Yeah, but that’s such a kid-like thing. I think kids are like that. A lot of kids just don’t understand the repercussions of the choices that they make. I do think that, too, is part of growing up. Kids think that they’re immortal and nothing they do will ever have a cause and reaction, really. It’s just something you do and then you figure it out and you learn from it. But when you’re in a position like this, it’s obviously nothing he ever saw coming.
You talk about repercussions, but there are some for Gail, too. Because she walked away from her divorce with no money, she doesn’t have the funds to ransom Paul. On the other hand, isn’t it something to be really proud of that she could walk away from the money because she understood that family was more important?
I think absolutely. That’s precisely what I’ve been saying in some of my other interviews about what you learn and what you take away from this. It’s the idea that money can solve all your problems. It can’t. That’s obviously a fantasy and a myth. Her idea of walking away from money is much in line with my thinking in life that family is everything. Whether it’s your biological family, or the family that you choose to be a part of, your family it’s everything. There’s nothing that’s more important than that other than your health.
So, if you had Getty-like money what would you use it for?
There are causes that I would definitely support. I have a charity that brings together those who have been given up on and animals who have been abandoned to help heal each other. I work with a lot of group homes in Los Angeles and I see these kids who have no parents and they live from group home to group home with a plastic bag with their belongings in it.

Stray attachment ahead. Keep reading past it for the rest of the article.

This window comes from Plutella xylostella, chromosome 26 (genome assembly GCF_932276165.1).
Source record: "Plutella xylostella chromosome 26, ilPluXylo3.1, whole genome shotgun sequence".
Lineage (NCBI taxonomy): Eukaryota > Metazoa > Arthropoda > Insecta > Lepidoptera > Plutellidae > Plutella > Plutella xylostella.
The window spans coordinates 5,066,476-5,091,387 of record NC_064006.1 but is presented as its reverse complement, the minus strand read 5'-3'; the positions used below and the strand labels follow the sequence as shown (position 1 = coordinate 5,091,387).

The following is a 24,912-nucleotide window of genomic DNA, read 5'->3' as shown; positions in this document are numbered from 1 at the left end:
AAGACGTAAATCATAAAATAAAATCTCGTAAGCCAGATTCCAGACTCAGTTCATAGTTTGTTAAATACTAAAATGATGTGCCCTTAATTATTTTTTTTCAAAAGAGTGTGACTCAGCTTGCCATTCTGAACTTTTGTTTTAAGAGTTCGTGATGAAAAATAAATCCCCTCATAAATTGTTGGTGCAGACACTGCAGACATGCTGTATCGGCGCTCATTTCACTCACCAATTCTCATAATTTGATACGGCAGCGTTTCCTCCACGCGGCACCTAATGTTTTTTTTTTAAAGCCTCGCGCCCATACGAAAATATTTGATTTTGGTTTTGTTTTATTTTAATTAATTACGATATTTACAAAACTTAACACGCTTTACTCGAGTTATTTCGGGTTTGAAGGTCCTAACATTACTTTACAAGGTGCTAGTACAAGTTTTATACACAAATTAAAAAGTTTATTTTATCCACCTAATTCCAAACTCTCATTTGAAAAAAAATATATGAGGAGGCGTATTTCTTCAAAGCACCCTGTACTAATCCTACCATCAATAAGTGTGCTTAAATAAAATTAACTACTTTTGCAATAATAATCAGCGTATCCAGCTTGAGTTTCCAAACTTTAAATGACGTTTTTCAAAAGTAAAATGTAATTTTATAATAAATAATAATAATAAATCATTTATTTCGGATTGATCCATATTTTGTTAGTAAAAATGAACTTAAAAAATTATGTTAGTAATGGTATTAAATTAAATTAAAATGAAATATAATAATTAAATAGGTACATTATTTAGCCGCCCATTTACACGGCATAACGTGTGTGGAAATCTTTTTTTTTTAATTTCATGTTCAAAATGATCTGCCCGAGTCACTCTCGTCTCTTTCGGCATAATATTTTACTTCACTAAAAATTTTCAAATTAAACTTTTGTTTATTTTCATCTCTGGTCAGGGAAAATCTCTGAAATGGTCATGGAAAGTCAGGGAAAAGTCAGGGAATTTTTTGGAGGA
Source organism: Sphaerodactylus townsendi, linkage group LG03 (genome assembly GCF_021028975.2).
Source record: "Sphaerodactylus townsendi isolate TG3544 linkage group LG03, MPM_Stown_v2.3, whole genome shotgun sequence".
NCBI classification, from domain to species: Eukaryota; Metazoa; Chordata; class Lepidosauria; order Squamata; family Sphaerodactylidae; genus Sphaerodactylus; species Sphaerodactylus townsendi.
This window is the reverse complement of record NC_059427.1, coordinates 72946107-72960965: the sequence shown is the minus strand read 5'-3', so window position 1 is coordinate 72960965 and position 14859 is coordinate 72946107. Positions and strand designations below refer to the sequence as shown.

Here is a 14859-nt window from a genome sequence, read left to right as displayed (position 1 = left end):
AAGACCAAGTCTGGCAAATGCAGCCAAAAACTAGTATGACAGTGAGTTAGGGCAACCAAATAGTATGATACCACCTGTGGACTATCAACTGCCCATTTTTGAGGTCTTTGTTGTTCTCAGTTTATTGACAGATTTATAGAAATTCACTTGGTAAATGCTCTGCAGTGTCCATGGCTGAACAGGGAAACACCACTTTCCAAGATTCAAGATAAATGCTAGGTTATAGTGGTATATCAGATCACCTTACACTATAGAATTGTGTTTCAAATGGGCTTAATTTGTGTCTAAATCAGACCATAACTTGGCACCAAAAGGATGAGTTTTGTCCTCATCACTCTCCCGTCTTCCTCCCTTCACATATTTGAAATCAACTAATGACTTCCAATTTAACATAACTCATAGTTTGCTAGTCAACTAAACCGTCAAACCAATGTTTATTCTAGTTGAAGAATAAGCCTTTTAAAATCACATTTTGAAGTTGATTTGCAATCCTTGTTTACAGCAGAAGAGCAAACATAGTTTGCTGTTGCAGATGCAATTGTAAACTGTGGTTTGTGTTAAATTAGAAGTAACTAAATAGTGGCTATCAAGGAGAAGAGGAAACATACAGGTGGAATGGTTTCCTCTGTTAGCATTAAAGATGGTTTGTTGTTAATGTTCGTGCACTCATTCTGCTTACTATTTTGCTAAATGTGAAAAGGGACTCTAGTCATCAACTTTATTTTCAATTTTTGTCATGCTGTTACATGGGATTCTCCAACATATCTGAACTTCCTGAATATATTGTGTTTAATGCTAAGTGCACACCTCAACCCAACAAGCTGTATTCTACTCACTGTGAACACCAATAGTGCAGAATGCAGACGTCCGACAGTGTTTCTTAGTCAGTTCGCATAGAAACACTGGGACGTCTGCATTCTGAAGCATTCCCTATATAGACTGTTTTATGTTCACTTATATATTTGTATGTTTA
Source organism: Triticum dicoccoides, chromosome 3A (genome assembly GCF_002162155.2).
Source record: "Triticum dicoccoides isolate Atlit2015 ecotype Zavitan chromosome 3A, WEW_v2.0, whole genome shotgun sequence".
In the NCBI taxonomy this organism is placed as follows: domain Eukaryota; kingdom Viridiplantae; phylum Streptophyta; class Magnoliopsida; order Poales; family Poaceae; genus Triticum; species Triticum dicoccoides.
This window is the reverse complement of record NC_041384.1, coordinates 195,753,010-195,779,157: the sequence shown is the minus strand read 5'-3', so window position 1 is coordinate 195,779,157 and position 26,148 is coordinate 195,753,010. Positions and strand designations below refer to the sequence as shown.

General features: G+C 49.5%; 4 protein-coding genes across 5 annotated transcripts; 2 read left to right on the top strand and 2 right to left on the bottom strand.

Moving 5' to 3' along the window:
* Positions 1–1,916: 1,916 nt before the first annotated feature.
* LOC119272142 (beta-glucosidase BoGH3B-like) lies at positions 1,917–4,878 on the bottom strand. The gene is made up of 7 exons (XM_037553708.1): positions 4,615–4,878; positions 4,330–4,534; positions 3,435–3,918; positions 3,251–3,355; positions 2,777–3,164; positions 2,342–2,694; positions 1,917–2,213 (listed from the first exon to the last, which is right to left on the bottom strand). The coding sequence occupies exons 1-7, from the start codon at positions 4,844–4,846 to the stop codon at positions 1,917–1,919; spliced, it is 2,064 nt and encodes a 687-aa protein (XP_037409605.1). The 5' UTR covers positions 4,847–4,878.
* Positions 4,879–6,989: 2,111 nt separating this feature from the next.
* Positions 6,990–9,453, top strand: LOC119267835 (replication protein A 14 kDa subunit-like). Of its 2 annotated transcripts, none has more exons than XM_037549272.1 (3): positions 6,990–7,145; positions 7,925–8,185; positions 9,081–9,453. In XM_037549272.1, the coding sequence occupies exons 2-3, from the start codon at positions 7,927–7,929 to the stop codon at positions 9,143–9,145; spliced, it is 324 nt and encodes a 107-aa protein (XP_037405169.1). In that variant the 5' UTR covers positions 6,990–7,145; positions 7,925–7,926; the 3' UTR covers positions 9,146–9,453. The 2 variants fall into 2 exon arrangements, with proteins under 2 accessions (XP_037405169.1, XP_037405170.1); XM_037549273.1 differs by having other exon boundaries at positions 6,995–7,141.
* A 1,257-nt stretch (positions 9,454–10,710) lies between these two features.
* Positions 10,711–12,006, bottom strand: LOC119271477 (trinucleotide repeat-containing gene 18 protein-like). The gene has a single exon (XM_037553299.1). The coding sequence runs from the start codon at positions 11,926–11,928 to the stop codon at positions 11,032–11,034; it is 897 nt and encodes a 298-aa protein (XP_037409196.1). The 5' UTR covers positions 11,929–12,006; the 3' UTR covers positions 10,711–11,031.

Education, I think, is a super important one. I would want to do a lot of things for girls and women who are underprivileged and don’t have the opportunity to get an education because with an education you can change your life.
One of the interesting things is that the senior Getty said he was not going to pay any money. There’s this theory floating out there that his decision to say that is similar to what we’re doing these days when we say we won’t negotiate with terrorists. Do you think that there’s any truth to that in his decision process, or do you think he just wanted to hold on to his money?
I couldn’t say. But I will say when the Italian government stopped allowing people to pay ransoms for kidnappings, the kidnappings stopped, so there’s really something to that. That’s what happened in Italy. So when someone’s family member was kidnapped, they froze all their assets immediately and you couldn’t do anything no matter how much you wanted to, and that’s when the kidnappings stopped.
So what’s next for you?
I took three years off to take care of my dad, who got a lung transplant. So I took off ’14, ’15 and ’16, and so in 2017, I did two movies and this show, so I was really busy this year. I have a movie called What They Had that premiered at Sundance and is opening this fall. Then I have this show and another movie that I just finished called I Am Mother. It’s a sci-fi picture.
Trust airs Sunday nights at 10 p.m. ET/PT on FX.